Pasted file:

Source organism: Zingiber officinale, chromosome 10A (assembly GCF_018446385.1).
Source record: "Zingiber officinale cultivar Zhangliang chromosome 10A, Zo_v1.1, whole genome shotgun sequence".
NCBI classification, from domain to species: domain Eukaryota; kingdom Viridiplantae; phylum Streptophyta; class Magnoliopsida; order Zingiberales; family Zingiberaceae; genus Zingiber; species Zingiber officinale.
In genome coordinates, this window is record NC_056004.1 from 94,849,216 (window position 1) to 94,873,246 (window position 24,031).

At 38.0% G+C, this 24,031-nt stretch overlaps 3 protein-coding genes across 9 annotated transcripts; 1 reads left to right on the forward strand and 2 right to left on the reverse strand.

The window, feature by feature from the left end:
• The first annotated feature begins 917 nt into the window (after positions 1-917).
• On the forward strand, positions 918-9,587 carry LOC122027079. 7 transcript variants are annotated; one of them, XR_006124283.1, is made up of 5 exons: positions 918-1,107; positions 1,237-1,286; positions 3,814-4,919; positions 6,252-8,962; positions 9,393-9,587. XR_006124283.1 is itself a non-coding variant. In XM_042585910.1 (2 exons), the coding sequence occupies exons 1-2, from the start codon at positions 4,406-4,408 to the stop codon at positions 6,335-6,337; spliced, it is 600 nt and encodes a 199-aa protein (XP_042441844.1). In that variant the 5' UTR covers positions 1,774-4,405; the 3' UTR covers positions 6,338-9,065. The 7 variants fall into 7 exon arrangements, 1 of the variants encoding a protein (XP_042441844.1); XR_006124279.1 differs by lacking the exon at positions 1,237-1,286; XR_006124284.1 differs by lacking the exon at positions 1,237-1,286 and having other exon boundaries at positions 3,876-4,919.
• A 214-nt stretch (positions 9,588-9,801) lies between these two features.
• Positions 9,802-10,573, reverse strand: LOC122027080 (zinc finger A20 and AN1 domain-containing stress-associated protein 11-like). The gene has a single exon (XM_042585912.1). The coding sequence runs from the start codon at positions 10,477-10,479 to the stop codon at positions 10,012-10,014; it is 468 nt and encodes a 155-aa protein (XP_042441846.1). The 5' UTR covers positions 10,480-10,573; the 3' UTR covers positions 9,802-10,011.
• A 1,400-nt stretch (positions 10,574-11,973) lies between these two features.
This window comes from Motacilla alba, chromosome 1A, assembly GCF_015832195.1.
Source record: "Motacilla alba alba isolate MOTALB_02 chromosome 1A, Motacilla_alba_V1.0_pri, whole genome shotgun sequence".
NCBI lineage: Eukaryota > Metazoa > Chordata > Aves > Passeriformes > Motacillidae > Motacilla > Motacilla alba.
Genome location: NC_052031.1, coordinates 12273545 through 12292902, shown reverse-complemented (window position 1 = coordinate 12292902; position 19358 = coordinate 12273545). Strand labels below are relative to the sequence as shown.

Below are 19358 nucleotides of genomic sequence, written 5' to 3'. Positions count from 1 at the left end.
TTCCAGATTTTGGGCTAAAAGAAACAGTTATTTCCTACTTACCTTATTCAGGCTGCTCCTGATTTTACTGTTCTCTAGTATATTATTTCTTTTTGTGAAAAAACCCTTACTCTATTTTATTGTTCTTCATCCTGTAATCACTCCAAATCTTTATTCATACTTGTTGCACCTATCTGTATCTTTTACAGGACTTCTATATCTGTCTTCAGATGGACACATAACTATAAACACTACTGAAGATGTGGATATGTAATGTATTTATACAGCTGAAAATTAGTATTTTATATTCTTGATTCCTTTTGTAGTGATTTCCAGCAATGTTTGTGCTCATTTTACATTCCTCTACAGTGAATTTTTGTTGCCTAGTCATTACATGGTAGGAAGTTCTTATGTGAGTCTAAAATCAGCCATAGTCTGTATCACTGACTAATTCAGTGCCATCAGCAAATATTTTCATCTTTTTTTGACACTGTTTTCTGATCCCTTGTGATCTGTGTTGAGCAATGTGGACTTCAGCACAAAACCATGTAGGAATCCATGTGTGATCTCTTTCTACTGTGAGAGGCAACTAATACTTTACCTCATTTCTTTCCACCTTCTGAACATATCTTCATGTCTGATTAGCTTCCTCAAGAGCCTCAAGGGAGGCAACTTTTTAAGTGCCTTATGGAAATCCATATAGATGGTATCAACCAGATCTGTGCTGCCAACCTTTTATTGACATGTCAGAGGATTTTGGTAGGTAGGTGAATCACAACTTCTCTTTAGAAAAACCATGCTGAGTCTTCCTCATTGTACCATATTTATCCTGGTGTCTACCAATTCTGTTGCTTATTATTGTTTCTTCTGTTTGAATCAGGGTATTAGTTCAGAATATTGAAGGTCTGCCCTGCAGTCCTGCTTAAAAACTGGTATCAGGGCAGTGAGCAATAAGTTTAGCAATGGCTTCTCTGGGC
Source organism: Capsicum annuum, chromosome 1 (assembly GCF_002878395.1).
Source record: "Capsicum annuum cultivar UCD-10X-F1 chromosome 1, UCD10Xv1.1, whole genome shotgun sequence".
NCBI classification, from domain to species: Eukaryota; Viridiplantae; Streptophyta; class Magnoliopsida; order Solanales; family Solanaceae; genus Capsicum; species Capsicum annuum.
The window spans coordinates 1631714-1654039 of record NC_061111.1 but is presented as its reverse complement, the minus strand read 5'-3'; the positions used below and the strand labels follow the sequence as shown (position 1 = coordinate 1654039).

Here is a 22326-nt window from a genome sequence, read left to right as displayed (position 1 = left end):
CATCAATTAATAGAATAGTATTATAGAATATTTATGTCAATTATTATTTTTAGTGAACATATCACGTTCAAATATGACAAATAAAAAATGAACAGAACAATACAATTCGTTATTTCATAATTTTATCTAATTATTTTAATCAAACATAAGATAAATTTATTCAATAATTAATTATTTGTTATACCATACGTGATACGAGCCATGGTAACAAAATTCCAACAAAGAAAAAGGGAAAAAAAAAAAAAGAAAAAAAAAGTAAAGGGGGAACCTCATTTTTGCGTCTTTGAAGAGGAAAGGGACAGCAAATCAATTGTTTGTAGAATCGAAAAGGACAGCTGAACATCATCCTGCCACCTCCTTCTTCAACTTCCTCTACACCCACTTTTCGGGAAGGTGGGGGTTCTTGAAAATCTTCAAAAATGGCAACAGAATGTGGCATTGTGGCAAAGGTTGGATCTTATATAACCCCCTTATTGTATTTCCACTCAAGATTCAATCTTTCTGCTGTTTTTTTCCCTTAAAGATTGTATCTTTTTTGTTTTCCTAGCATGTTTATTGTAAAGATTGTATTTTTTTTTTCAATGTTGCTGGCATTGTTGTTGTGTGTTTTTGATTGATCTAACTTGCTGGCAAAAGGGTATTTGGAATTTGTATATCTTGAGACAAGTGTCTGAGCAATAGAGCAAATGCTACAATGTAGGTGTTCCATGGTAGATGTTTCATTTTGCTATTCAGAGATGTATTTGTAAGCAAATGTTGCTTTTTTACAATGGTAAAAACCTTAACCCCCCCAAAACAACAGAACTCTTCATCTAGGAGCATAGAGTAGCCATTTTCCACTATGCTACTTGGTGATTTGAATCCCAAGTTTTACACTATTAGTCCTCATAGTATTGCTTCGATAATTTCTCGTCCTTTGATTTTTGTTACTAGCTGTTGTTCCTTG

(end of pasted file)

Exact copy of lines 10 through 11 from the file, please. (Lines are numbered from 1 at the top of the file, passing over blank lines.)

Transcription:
• Positions 9,802-10,573, reverse strand: LOC122027080 (zinc finger A20 and AN1 domain-containing stress-associated protein 11-like). The gene has a single exon (XM_042585912.1). The coding sequence runs from the start codon at positions 10,477-10,479 to the stop codon at positions 10,012-10,014; it is 468 nt and encodes a 155-aa protein (XP_042441846.1). The 5' UTR covers positions 10,480-10,573; the 3' UTR covers positions 9,802-10,011.
• A 1,400-nt stretch (positions 10,574-11,973) lies between these two features.